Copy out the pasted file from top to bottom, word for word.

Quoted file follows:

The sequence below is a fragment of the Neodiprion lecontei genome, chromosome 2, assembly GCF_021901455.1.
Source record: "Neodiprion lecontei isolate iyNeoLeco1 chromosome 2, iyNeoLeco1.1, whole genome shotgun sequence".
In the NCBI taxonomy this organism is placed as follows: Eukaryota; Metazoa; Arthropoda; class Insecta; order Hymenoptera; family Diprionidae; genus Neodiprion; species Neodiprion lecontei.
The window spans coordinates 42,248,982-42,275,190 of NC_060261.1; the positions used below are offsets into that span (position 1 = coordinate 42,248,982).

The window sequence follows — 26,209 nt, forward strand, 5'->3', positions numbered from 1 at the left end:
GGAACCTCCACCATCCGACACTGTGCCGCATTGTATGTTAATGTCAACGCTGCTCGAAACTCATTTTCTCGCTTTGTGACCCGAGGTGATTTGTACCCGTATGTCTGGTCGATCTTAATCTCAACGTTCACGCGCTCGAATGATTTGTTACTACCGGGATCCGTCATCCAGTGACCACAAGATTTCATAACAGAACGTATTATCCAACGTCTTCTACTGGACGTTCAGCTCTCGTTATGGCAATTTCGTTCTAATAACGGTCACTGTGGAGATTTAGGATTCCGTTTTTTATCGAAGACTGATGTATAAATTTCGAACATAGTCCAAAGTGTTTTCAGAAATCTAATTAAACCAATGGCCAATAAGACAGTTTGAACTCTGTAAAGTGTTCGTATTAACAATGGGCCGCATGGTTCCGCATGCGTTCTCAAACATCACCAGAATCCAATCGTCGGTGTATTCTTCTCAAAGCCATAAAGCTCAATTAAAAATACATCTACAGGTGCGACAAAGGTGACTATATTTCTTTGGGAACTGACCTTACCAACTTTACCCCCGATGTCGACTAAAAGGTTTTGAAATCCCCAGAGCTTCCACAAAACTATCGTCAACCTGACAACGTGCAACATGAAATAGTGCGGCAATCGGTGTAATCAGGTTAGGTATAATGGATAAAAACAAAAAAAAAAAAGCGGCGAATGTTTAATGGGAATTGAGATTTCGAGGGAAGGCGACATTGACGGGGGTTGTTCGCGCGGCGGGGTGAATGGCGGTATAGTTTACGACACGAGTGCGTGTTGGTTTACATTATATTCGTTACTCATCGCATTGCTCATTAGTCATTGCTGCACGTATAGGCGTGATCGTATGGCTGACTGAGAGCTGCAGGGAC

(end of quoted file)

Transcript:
The sequence below is a fragment of the Neodiprion lecontei genome, chromosome 2, assembly GCF_021901455.1.
Source record: "Neodiprion lecontei isolate iyNeoLeco1 chromosome 2, iyNeoLeco1.1, whole genome shotgun sequence".
In the NCBI taxonomy this organism is placed as follows: Eukaryota; Metazoa; Arthropoda; class Insecta; order Hymenoptera; family Diprionidae; genus Neodiprion; species Neodiprion lecontei.
The window spans coordinates 42,248,982-42,275,190 of NC_060261.1; the positions used below are offsets into that span (position 1 = coordinate 42,248,982).

The window sequence follows — 26,209 nt, forward strand, 5'->3', positions numbered from 1 at the left end:
GGAACCTCCACCATCCGACACTGTGCCGCATTGTATGTTAATGTCAACGCTGCTCGAAACTCATTTTCTCGCTTTGTGACCCGAGGTGATTTGTACCCGTATGTCTGGTCGATCTTAATCTCAACGTTCACGCGCTCGAATGATTTGTTACTACCGGGATCCGTCATCCAGTGACCACAAGATTTCATAACAGAACGTATTATCCAACGTCTTCTACTGGACGTTCAGCTCTCGTTATGGCAATTTCGTTCTAATAACGGTCACTGTGGAGATTTAGGATTCCGTTTTTTATCGAAGACTGATGTATAAATTTCGAACATAGTCCAAAGTGTTTTCAGAAATCTAATTAAACCAATGGCCAATAAGACAGTTTGAACTCTGTAAAGTGTTCGTATTAACAATGGGCCGCATGGTTCCGCATGCGTTCTCAAACATCACCAGAATCCAATCGTCGGTGTATTCTTCTCAAAGCCATAAAGCTCAATTAAAAATACATCTACAGGTGCGACAAAGGTGACTATATTTCTTTGGGAACTGACCTTACCAACTTTACCCCCGATGTCGACTAAAAGGTTTTGAAATCCCCAGAGCTTCCACAAAACTATCGTCAACCTGACAACGTGCAACATGAAATAGTGCGGCAATCGGTGTAATCAGGTTAGGTATAATGGATAAAAACAAAAAAAAAAAAGCGGCGAATGTTTAATGGGAATTGAGATTTCGAGGGAAGGCGACATTGACGGGGGTTGTTCGCGCGGCGGGGTGAATGGCGGTATAGTTTACGACACGAGTGCGTGTTGGTTTACATTATATTCGTTACTCATCGCATTGCTCATTAGTCATTGCTGCACGTATAGGCGTGATCGTATGGCTGACTGAGAGCTGCAGGGAC